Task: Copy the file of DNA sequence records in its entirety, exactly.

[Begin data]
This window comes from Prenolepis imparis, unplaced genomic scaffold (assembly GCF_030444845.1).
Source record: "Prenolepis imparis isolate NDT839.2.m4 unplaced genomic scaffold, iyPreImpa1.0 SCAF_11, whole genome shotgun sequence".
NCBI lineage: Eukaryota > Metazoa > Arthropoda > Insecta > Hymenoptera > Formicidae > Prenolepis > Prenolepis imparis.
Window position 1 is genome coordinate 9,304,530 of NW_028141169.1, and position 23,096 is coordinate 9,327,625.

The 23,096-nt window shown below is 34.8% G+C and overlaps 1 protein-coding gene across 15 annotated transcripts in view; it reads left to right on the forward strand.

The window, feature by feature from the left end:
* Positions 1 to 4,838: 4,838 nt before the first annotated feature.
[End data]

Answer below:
This window comes from Prenolepis imparis, unplaced genomic scaffold (assembly GCF_030444845.1).
Source record: "Prenolepis imparis isolate NDT839.2.m4 unplaced genomic scaffold, iyPreImpa1.0 SCAF_11, whole genome shotgun sequence".
NCBI lineage: Eukaryota > Metazoa > Arthropoda > Insecta > Hymenoptera > Formicidae > Prenolepis > Prenolepis imparis.
Window position 1 is genome coordinate 9,304,530 of NW_028141169.1, and position 23,096 is coordinate 9,327,625.

The 23,096-nt window shown below is 34.8% G+C and overlaps 1 protein-coding gene across 15 annotated transcripts in view; it reads left to right on the forward strand.

The window, feature by feature from the left end:
* Positions 1 to 4,838: 4,838 nt before the first annotated feature.